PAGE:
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From Hispanic to Latino to Mexica

A Westside L.A. Chicano?s life and perspective on who he is

By Miguel Bravo
Published on LatinoLA: June 30, 2003


From Hispanic to Latino to Mexica


Growing up, I remember my dad?s ?Chicano Power!? sticker next to the Venice sticker on the back window of his beat up 65? VW Bug and on various other items of his.

You know the sticker with the brown fist in the air?

I remember the term Chicano strongly present when I was young. My dad passed in 1984 when I was seven years old. I remember not really hearing the proud term Chicano being used very often.

Around the time I was in late elementary (1987?ish) I remember calling myself Hispanic, even playfully arguing with my older sister that we are Hispanic because ?we came from Hispaniola.? Filling in the ?Hispanic? bubble on my Scan Tron tests and agreeing with that term whenever someone referred to me or my people was something I didn?t really question.

Come early 90?s the term ? Latino? really starting surging. Listening to Lighter Shade of Brown, Kid Frost, and Proper Dos with their constant mingling of the terms Hispanic, Latino, and Mexican (only time I heard Chicano was a few times by Kid Frost) as though those three terms meant the same thing. Runnin? around reciting their lyrics I was filled with ?Latino Pride?, never guessing that someday I would rally against that term when it was used to define my fellow Brown people.

Turn the page to about May 1998 and I still refer to myself as Latino. My younger brother returns from La Placita Olvera for the Cinco de Mayo Festival and remarked about some group there that said we are not even Latino. I said to him, ?Damn these dudes are crazy , what the hell are they thinking? Great. first we are not Hispanic, now not Latino? These guys need to quit!?

Even after this incident I continued to be ?Latin.?

Summer 2001 comes and I was at an extreme low in my life. I lost a good job and felt all the negativities that come with that package. I am at MontebelloTown Center and enter this beautiful store called Premiere Aztlan to check out all the various cultural items on display, when I came across this book called ?The Mexica Handbook? put out by The Mexica Movement.

In no single moment have I felt such truth and power bequeathed to me. I have always been Brown and proud and now I really knew why. I admit there was a little conflict within myself being that the term and concepts that are ?Latino? were still instilled in me but that would not last very long.

I thought to myself ?How could I not see this all these years? It makes obvious sense.. Latino means Latin in Spanish, Latins are from Europe, Hispanic means things of Spain I don?t belong to Spain! I am brown, an Azteca from here, indigenous! Yes we are mixed blood, but we have a cultural solidarity. That?s right, we didn?t have borders before Europeans arrived. Great architects, astronomers, philosophers, inventors, poets!?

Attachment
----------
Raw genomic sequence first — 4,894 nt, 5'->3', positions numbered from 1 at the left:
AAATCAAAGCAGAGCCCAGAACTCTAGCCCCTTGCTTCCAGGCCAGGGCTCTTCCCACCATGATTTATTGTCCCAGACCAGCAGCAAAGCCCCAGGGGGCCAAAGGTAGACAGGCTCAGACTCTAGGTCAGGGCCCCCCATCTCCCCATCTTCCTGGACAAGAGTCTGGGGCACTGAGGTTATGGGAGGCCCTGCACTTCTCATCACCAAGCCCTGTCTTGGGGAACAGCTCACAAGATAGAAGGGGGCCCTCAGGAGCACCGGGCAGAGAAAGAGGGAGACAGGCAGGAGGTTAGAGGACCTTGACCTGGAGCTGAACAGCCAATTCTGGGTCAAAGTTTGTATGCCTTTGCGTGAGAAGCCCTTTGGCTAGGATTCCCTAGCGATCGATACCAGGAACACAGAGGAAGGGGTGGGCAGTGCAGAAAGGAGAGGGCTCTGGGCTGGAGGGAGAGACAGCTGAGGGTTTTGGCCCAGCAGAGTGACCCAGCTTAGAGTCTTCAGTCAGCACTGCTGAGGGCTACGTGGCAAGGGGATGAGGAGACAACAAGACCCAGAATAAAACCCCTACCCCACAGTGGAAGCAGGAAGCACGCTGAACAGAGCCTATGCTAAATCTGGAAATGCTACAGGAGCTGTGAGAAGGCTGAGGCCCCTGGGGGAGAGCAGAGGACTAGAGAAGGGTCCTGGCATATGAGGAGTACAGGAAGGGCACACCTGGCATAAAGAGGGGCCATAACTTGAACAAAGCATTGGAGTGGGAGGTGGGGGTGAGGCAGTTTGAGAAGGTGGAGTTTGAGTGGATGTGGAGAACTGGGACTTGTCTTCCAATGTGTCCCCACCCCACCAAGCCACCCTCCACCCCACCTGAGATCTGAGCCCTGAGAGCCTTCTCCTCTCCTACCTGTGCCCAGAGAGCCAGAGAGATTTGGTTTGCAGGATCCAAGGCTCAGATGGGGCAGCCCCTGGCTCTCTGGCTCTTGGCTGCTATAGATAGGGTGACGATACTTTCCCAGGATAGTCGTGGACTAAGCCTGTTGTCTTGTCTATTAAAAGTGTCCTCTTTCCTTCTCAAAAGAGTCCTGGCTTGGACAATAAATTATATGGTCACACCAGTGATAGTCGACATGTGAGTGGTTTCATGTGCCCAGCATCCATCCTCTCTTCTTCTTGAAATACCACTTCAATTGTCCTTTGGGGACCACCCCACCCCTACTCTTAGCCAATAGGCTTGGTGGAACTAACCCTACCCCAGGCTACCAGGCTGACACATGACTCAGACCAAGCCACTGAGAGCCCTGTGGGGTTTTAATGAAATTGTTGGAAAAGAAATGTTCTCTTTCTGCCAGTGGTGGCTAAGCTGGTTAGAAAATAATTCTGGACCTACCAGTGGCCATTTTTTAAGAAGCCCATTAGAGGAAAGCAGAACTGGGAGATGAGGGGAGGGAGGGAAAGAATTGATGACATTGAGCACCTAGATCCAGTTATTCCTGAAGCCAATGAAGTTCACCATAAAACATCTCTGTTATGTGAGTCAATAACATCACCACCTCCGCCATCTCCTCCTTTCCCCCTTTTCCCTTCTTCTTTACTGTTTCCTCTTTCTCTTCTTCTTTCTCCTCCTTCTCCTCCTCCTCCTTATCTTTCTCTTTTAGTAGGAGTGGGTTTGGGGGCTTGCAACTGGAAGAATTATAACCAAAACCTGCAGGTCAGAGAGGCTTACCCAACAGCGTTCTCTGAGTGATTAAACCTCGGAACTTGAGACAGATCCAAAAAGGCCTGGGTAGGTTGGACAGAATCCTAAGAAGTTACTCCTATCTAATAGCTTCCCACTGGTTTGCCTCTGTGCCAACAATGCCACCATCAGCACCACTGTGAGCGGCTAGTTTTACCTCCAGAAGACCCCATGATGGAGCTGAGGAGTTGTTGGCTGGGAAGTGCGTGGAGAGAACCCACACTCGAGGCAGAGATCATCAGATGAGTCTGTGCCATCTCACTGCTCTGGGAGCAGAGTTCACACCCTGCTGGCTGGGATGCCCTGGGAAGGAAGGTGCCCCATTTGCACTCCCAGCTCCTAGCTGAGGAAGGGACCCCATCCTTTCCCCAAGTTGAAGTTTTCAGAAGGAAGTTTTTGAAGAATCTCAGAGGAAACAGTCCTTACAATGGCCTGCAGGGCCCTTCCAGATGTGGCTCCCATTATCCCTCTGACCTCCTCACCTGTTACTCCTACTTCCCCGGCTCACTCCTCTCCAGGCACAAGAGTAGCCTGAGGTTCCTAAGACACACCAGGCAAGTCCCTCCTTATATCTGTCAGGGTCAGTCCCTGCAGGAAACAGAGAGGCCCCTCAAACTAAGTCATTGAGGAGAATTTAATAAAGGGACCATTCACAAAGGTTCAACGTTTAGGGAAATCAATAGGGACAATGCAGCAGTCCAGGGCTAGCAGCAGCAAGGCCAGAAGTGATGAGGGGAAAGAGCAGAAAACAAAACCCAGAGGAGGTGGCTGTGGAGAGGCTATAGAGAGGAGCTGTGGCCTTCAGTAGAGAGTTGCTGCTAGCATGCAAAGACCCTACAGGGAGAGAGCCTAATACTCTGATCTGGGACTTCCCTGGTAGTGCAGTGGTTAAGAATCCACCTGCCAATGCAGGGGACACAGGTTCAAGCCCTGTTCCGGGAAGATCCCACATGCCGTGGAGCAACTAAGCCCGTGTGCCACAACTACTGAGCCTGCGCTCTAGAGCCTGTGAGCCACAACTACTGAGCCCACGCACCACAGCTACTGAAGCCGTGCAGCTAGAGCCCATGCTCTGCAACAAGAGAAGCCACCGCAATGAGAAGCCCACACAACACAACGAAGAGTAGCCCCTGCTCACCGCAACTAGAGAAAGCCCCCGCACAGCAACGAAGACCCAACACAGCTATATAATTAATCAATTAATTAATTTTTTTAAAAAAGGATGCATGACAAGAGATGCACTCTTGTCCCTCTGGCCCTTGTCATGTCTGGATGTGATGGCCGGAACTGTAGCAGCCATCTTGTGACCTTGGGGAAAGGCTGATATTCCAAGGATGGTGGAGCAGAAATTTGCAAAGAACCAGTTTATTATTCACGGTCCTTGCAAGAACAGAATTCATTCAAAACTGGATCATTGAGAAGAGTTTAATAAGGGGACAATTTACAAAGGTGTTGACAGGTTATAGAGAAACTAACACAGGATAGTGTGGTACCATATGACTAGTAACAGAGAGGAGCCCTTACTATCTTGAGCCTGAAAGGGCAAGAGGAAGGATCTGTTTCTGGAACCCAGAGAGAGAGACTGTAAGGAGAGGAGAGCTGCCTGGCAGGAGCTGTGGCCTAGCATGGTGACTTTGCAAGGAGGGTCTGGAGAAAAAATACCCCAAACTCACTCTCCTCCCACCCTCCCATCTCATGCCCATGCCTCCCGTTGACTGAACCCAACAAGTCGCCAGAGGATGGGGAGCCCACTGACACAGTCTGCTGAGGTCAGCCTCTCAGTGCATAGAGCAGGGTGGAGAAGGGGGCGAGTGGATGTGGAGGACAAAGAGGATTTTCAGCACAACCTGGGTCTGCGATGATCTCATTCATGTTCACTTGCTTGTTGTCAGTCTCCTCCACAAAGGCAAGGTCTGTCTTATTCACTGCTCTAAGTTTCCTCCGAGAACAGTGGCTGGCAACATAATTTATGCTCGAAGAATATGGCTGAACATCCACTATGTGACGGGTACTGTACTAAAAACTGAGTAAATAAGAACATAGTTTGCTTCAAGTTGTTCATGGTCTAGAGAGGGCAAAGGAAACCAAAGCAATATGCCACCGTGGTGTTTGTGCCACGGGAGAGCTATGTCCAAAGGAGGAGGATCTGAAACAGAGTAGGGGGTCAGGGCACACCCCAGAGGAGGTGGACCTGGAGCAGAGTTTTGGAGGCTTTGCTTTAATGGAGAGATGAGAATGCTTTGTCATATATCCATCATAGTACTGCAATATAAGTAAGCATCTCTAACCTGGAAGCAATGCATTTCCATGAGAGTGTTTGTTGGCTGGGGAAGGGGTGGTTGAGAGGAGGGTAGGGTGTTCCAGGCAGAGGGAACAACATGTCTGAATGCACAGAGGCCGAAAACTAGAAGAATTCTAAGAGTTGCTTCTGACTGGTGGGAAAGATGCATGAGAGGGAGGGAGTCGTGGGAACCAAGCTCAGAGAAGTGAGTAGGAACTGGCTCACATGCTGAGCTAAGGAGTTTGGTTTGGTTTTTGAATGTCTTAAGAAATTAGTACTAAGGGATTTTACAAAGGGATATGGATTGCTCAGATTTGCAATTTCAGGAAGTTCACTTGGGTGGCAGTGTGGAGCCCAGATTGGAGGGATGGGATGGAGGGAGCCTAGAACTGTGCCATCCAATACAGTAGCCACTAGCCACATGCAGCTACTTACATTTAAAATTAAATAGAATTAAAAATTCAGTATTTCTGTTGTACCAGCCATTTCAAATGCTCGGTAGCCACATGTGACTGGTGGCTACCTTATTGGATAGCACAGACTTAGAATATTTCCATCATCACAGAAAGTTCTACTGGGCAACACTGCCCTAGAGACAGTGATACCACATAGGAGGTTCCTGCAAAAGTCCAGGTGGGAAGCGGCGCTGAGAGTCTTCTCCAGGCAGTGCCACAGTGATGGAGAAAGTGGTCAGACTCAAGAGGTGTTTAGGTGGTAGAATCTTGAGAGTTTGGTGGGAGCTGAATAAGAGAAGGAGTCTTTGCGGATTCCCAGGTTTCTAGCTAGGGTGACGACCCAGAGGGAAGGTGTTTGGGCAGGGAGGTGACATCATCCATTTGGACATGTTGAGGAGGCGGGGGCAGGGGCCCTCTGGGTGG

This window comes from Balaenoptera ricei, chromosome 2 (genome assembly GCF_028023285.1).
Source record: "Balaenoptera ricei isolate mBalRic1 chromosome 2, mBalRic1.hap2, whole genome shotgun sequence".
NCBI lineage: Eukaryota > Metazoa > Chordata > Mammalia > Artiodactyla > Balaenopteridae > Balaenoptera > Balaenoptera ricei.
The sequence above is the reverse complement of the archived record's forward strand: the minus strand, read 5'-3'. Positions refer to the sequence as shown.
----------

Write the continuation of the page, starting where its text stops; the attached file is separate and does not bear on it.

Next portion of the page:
I was angry that I never heard this in true light . My power was given back to me, suddenly everything became a lot clearer. I felt the Quetzal Plumes on my head again!

It is now 2003 and I am a most formidable arch-nemesis to ignorance. I fully realize the negative implications of using the term ?Latino? on my Brown People. The truth that I emit will not be accepted easily due to the fact that we have over 520 years of lies and false concepts that we need to shake off.

I despise that term on my people yet I still embrace my people when they call themselves Latino, example being I submitted this piece to LatinoLA Yes, I have Spanish blood in me, my skin is brown, I do not deny that but the way my people have been treated for the last 500 years shows that we get treated like Mexica no matter how light or dark our skin is. It does not mean I despise all that is Latin but there is an extremely profound civilization that was decimated by Latins and it needs rebuilding. To call ourselves Latino, I believe we are denying a deep unknown part of us, and how can we be true contributors to this world if we deny the most beautiful and profound part of ourselves?

This is a brief summary Westside L.A. Chicano?s perspective. I am Mexica. Even though I cannot realistically trace my roots to that particular tribe, it is a mentality and frame of mind that all people of Anahuac can embrace. Whether you are Mexicano, Guatalmaltec, or El Salvadore, we are all brothers and sisters in the same family.

I am not anti-European or nothing of that sort, but when Quetzal birds are being prevented from radiating their true iridescent colors, please believe I will aim my verbal atlatl and defend. I do this for the love of my people, not for the hate of the enemy. My people recognize and let's reclaim these pyramids.


About Miguel Bravo:
Miguel Bravo is 28, resides in Inglewood, CA and have been living in Los Angeles since birth. He has been illumined by the truth and wants to share that light with all people.




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